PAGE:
don’t worry, this isn’t a science blog. i’m not dissecting evolution or creationism or global warming or anything like that.
this is about how the problem with biology is that it cannot explain or control everything about us.
recently, my brother and his family stayed with us because he had his first triathlon the next morning in denton (he’s a stronger man than i), and we were glad to have their whole brood over for the night. Kai loves cousin time.
anyway, my sister-in-law was talking about how she’s amazed at how my brother acts more and more like our dad as he gets older (and not always in the good ways).
but hold up. if you didn’t already know, my brother doesn’t share any genes with our dad. and that was my sister-in-law’s point – she’s amazed how you can become so much like someone that you don’t share any biology with.
but then this reminded me of something we learned in one of our Parenting With Connection training videos from last year. a therapist specializing in working with adopted kids said that he doesn’t let his parents (clients) say that they aren’t “biological” parents any more because the most recent research in neuroscience shows how pivotal a role the brain plays in biological development rather than DNA.
his argument was that, because adoptive parents are nurturing the brain development of their child, and because the brain controls physical/biological development, then the parents have a biological influence on the child – thus, making themselves “new” biological parents.
this is why you hear stories of kids locked in closets only weighing 70 pounds and standing at only four-foot tall at the age of 13. it’s not because their parents are small – it’s because of the lack of nurturing their brain needs in order to develop the body. in the face of abuse and mistreatment, biology takes a backseat to nurture.
when we brought Kai home, he was only 15 pounds at 5 months old – hardly a giant. at his six month check up, he weighed 16 pounds. in just a month, he had gained a whole pound, which was a huge deal. this is the equivalent of a 150-pound teenager packing on 10 pounds of muscle in a month. the simple change in his environment, being in a home with two devoted parents, spurred on his brain development and therefore, his body development.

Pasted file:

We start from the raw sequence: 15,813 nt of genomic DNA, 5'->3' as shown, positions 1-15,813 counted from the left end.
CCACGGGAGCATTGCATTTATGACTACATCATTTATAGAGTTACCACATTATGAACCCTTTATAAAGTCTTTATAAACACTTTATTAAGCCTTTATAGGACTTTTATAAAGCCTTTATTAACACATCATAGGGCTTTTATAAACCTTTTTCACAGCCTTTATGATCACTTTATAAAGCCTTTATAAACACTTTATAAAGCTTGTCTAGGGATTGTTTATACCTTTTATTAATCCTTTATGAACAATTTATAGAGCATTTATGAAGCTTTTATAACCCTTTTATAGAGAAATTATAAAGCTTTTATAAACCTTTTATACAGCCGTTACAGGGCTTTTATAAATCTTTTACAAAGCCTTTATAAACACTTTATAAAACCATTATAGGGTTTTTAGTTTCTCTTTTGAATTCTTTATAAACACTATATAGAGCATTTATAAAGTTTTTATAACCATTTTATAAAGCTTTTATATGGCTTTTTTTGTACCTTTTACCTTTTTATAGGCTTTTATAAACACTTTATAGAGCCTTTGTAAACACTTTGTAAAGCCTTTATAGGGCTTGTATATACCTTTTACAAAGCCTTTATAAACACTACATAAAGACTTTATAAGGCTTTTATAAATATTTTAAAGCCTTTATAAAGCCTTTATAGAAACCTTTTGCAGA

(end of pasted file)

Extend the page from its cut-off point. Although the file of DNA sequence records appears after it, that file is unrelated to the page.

physical growth has slowed now as his proportions more and more resemble his genetic heritage, but Christa and i continue to have an effect on his physical development not only in feeding him, but also in playing with him, giving him kisses, making him laugh.
the problem with biology is that we give it way too much credit. “this is just how i am” is the champion excuse of many.
it goes back to that whole “nature or nurture” argument thing. but more and more, we see it’s not one or the other, but both working in an invisible dance.
and sure, there’s no escaping some biology. chances are, Kai will not be the next great basketball player or defensive end. just the other day, someone asked, “i’m not trying to be rude, but he’s adopted, right?” we didn’t find this question rude at all and had to smile and nod, “you’re right.” his eyes will always give that fact away if nothing else does.
and at the same time, there is so much of myself i see in Kai at times – his stubbornness, his silliness, even his sudden moments of wide awakefulness in the middle of the night – and so many times, i think, “yep, he gets that from me,” only to remind myself, “wait, what? oh yeah, i contributed nothing to his genetic makeup.”
but at the same time, i like that i have that thought, “he gets this from me,” or “he gets that from Christa.” because it’s a reminder that, regardless of where he may have started out from, he’s now mine. i get to be his new biological parent.
and how cool is that?